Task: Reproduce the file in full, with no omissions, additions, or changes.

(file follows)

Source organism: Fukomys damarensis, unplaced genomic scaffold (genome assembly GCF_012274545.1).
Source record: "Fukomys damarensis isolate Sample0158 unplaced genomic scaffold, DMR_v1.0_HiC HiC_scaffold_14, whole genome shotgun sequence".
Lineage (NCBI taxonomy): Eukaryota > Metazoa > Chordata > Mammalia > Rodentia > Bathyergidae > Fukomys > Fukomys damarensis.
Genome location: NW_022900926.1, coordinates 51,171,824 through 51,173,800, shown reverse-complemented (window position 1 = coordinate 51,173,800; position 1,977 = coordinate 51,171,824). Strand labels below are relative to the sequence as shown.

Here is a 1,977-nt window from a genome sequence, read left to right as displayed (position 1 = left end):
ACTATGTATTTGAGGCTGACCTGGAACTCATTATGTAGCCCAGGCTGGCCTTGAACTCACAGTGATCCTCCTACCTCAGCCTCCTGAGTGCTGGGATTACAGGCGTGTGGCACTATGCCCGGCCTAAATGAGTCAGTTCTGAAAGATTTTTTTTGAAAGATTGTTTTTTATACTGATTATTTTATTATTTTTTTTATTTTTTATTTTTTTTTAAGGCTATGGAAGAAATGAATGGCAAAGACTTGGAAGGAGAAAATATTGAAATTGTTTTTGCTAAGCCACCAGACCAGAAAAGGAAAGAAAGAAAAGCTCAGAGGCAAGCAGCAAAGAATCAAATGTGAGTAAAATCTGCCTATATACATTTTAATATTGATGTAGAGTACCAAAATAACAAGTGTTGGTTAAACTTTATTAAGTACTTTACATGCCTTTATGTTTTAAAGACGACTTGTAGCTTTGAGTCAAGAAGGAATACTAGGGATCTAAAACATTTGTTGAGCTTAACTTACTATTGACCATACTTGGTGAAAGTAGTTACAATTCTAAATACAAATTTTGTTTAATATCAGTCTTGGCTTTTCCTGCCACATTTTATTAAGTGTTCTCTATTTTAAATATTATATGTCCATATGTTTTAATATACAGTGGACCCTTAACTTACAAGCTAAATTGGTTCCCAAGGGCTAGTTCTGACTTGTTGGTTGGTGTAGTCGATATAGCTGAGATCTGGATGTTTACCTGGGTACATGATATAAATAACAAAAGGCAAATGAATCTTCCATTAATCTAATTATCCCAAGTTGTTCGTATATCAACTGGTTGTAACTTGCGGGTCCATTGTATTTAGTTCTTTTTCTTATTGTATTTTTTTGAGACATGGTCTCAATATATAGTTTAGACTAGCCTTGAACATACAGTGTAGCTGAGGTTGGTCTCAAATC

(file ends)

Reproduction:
Source organism: Fukomys damarensis, unplaced genomic scaffold (genome assembly GCF_012274545.1).
Source record: "Fukomys damarensis isolate Sample0158 unplaced genomic scaffold, DMR_v1.0_HiC HiC_scaffold_14, whole genome shotgun sequence".
Lineage (NCBI taxonomy): Eukaryota > Metazoa > Chordata > Mammalia > Rodentia > Bathyergidae > Fukomys > Fukomys damarensis.
Genome location: NW_022900926.1, coordinates 51,171,824 through 51,173,800, shown reverse-complemented (window position 1 = coordinate 51,173,800; position 1,977 = coordinate 51,171,824). Strand labels below are relative to the sequence as shown.

Here is a 1,977-nt window from a genome sequence, read left to right as displayed (position 1 = left end):
ACTATGTATTTGAGGCTGACCTGGAACTCATTATGTAGCCCAGGCTGGCCTTGAACTCACAGTGATCCTCCTACCTCAGCCTCCTGAGTGCTGGGATTACAGGCGTGTGGCACTATGCCCGGCCTAAATGAGTCAGTTCTGAAAGATTTTTTTTGAAAGATTGTTTTTTATACTGATTATTTTATTATTTTTTTTATTTTTTATTTTTTTTTAAGGCTATGGAAGAAATGAATGGCAAAGACTTGGAAGGAGAAAATATTGAAATTGTTTTTGCTAAGCCACCAGACCAGAAAAGGAAAGAAAGAAAAGCTCAGAGGCAAGCAGCAAAGAATCAAATGTGAGTAAAATCTGCCTATATACATTTTAATATTGATGTAGAGTACCAAAATAACAAGTGTTGGTTAAACTTTATTAAGTACTTTACATGCCTTTATGTTTTAAAGACGACTTGTAGCTTTGAGTCAAGAAGGAATACTAGGGATCTAAAACATTTGTTGAGCTTAACTTACTATTGACCATACTTGGTGAAAGTAGTTACAATTCTAAATACAAATTTTGTTTAATATCAGTCTTGGCTTTTCCTGCCACATTTTATTAAGTGTTCTCTATTTTAAATATTATATGTCCATATGTTTTAATATACAGTGGACCCTTAACTTACAAGCTAAATTGGTTCCCAAGGGCTAGTTCTGACTTGTTGGTTGGTGTAGTCGATATAGCTGAGATCTGGATGTTTACCTGGGTACATGATATAAATAACAAAAGGCAAATGAATCTTCCATTAATCTAATTATCCCAAGTTGTTCGTATATCAACTGGTTGTAACTTGCGGGTCCATTGTATTTAGTTCTTTTTCTTATTGTATTTTTTTGAGACATGGTCTCAATATATAGTTTAGACTAGCCTTGAACATACAGTGTAGCTGAGGTTGGTCTCAAATC